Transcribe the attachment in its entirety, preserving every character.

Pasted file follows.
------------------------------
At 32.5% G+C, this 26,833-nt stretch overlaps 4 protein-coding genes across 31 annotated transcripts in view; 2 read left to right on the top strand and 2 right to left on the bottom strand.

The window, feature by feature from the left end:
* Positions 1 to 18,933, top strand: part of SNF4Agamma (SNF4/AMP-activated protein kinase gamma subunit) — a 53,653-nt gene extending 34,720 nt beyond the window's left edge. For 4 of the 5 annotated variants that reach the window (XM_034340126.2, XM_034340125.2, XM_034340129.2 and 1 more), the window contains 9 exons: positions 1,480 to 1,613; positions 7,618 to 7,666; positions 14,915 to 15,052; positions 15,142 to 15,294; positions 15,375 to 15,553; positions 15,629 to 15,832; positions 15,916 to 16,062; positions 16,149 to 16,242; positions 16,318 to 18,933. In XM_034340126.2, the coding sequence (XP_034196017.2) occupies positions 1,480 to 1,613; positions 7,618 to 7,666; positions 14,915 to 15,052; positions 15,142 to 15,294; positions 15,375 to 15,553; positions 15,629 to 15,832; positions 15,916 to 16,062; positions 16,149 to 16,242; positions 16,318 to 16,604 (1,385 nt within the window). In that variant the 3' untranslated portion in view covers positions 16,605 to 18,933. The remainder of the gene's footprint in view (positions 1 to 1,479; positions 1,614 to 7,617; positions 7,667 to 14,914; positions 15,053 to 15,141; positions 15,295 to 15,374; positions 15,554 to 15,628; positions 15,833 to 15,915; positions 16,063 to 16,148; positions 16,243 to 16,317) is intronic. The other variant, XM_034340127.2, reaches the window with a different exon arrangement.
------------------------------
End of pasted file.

At 32.5% G+C, this 26,833-nt stretch overlaps 4 protein-coding genes across 31 annotated transcripts in view; 2 read left to right on the top strand and 2 right to left on the bottom strand.

The window, feature by feature from the left end:
* Positions 1 to 18,933, top strand: part of SNF4Agamma (SNF4/AMP-activated protein kinase gamma subunit) — a 53,653-nt gene extending 34,720 nt beyond the window's left edge. For 4 of the 5 annotated variants that reach the window (XM_034340126.2, XM_034340125.2, XM_034340129.2 and 1 more), the window contains 9 exons: positions 1,480 to 1,613; positions 7,618 to 7,666; positions 14,915 to 15,052; positions 15,142 to 15,294; positions 15,375 to 15,553; positions 15,629 to 15,832; positions 15,916 to 16,062; positions 16,149 to 16,242; positions 16,318 to 18,933. In XM_034340126.2, the coding sequence (XP_034196017.2) occupies positions 1,480 to 1,613; positions 7,618 to 7,666; positions 14,915 to 15,052; positions 15,142 to 15,294; positions 15,375 to 15,553; positions 15,629 to 15,832; positions 15,916 to 16,062; positions 16,149 to 16,242; positions 16,318 to 16,604 (1,385 nt within the window). In that variant the 3' untranslated portion in view covers positions 16,605 to 18,933. The remainder of the gene's footprint in view (positions 1 to 1,479; positions 1,614 to 7,617; positions 7,667 to 14,914; positions 15,053 to 15,141; positions 15,295 to 15,374; positions 15,554 to 15,628; positions 15,833 to 15,915; positions 16,063 to 16,148; positions 16,243 to 16,317) is intronic. The other variant, XM_034340127.2, reaches the window with a different exon arrangement.